Council to decide on temporary seating
A decision on whether to build 10,000 temporary seats vital to Eden Park hosting the 2011 Rugby World Cup rests with the Auckland City Council.
It is expected that three independent commissioners will decide this week whether the seats can be installed over the current West Stand and yet-tobe-constructed East Stand.
Installing the seats will increase the ground’s capacity to 60,000, which is the minimum number required by world cup bosses for hosting the tournament’s major matches.
Eden Park Redevelopment Board chief executive Adam Feeley says the hearing went well, but knows there are still some unhappy residents.
“I hope whatever decision is made, it is something every party can live with.”
He says there is room to move in the construction timetable if an appeal is lodged by neighbours.
“We’re still moving along extremely well.
“The target in everyone’s mind is to complete it early, but it is too far out to know that for certain.”
The commissioners are also considering a number of other alterations to the initial resource consent, including reducing the number of entrances on Sandringham Rd and landscape changes.
The council has already granted consent for the western concourse, which will allow easier access to the current west stand on Sandringham Rd.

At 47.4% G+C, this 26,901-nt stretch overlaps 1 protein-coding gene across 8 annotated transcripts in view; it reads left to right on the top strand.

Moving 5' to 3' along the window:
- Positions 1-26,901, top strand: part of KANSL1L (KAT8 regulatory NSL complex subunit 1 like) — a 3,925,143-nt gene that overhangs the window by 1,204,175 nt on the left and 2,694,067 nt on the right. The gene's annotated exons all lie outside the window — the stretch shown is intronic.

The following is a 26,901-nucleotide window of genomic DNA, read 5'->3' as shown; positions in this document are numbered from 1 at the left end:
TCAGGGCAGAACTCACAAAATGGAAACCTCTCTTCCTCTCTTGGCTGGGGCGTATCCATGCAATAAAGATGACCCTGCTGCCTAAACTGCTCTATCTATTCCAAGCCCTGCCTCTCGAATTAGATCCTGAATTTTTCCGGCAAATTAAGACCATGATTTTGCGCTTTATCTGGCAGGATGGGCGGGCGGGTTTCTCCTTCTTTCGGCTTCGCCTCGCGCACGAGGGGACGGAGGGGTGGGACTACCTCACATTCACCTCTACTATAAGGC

Eden Park Neighbours Association president and Auckland city councillor Mark Donnelly says the group will wait for a decision to come through before deciding whether to launch an appeal.
But he says the group does have a number of concerns, including noise levels and the size of the western concourse.
“We still question whether there is going to be enough throughput to cater for cricket fans having bag searches.
“If it’s not big enough, people come back on to the street.”
Eden Park Residents Association president Jose Fowler says his organisation will remain neutral about the latest changes, with some members for the upgrade and some against it.
He says some members are excited about the outer oval potentially being turned into a test cricket ground, while others wanted to see it become a new park for the local community.
And he knows some neighbours will benefit financially from the Rugby World Cup itself.
“I do happen to know lots of neighbours are negotiating long-term leases on their houses.”
New look: An artist’s impression of how Eden Park’s new East Stand will look after the Rugby World Cup 2011.
Sound proof: An artist’s impression of how Eden Park’s new East Stand, left, complete with sound barrier, will look after the 2011 Rugby World Cup. It will replace the terraces, which sit next to the ASB stand on the right of the image.